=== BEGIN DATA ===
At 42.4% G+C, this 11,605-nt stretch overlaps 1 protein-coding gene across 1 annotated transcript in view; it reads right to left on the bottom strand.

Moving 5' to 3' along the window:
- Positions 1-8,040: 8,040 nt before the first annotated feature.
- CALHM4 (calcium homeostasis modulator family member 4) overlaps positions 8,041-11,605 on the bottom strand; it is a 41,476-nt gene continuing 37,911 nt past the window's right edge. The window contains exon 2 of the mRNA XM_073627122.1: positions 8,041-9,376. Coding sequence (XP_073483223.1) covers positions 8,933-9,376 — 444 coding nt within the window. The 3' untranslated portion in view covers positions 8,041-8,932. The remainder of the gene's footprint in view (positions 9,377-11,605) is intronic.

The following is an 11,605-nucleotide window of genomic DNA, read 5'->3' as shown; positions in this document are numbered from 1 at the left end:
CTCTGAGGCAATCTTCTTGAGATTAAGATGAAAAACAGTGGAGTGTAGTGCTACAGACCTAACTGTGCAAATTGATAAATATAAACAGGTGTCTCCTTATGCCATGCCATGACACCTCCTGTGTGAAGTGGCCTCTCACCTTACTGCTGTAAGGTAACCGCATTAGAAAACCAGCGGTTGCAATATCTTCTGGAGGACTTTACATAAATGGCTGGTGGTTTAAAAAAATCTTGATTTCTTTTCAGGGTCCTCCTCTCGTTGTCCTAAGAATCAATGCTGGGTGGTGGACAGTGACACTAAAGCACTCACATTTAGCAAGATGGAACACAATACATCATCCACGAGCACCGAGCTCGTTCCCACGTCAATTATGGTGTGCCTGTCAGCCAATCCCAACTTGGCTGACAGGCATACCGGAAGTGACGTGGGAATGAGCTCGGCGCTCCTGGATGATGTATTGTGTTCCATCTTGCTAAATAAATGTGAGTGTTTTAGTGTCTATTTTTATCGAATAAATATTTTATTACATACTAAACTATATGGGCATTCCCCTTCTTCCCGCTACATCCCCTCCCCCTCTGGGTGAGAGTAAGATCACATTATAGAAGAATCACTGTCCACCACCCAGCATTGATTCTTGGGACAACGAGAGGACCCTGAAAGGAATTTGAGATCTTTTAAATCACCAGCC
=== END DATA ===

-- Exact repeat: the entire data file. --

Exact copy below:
At 42.4% G+C, this 11,605-nt stretch overlaps 1 protein-coding gene across 1 annotated transcript in view; it reads right to left on the bottom strand.

Moving 5' to 3' along the window:
- Positions 1-8,040: 8,040 nt before the first annotated feature.
- CALHM4 (calcium homeostasis modulator family member 4) overlaps positions 8,041-11,605 on the bottom strand; it is a 41,476-nt gene continuing 37,911 nt past the window's right edge. The window contains exon 2 of the mRNA XM_073627122.1: positions 8,041-9,376. Coding sequence (XP_073483223.1) covers positions 8,933-9,376 — 444 coding nt within the window. The 3' untranslated portion in view covers positions 8,041-8,932. The remainder of the gene's footprint in view (positions 9,377-11,605) is intronic.

The following is an 11,605-nucleotide window of genomic DNA, read 5'->3' as shown; positions in this document are numbered from 1 at the left end:
CTCTGAGGCAATCTTCTTGAGATTAAGATGAAAAACAGTGGAGTGTAGTGCTACAGACCTAACTGTGCAAATTGATAAATATAAACAGGTGTCTCCTTATGCCATGCCATGACACCTCCTGTGTGAAGTGGCCTCTCACCTTACTGCTGTAAGGTAACCGCATTAGAAAACCAGCGGTTGCAATATCTTCTGGAGGACTTTACATAAATGGCTGGTGGTTTAAAAAAATCTTGATTTCTTTTCAGGGTCCTCCTCTCGTTGTCCTAAGAATCAATGCTGGGTGGTGGACAGTGACACTAAAGCACTCACATTTAGCAAGATGGAACACAATACATCATCCACGAGCACCGAGCTCGTTCCCACGTCAATTATGGTGTGCCTGTCAGCCAATCCCAACTTGGCTGACAGGCATACCGGAAGTGACGTGGGAATGAGCTCGGCGCTCCTGGATGATGTATTGTGTTCCATCTTGCTAAATAAATGTGAGTGTTTTAGTGTCTATTTTTATCGAATAAATATTTTATTACATACTAAACTATATGGGCATTCCCCTTCTTCCCGCTACATCCCCTCCCCCTCTGGGTGAGAGTAAGATCACATTATAGAAGAATCACTGTCCACCACCCAGCATTGATTCTTGGGACAACGAGAGGACCCTGAAAGGAATTTGAGATCTTTTAAATCACCAGCC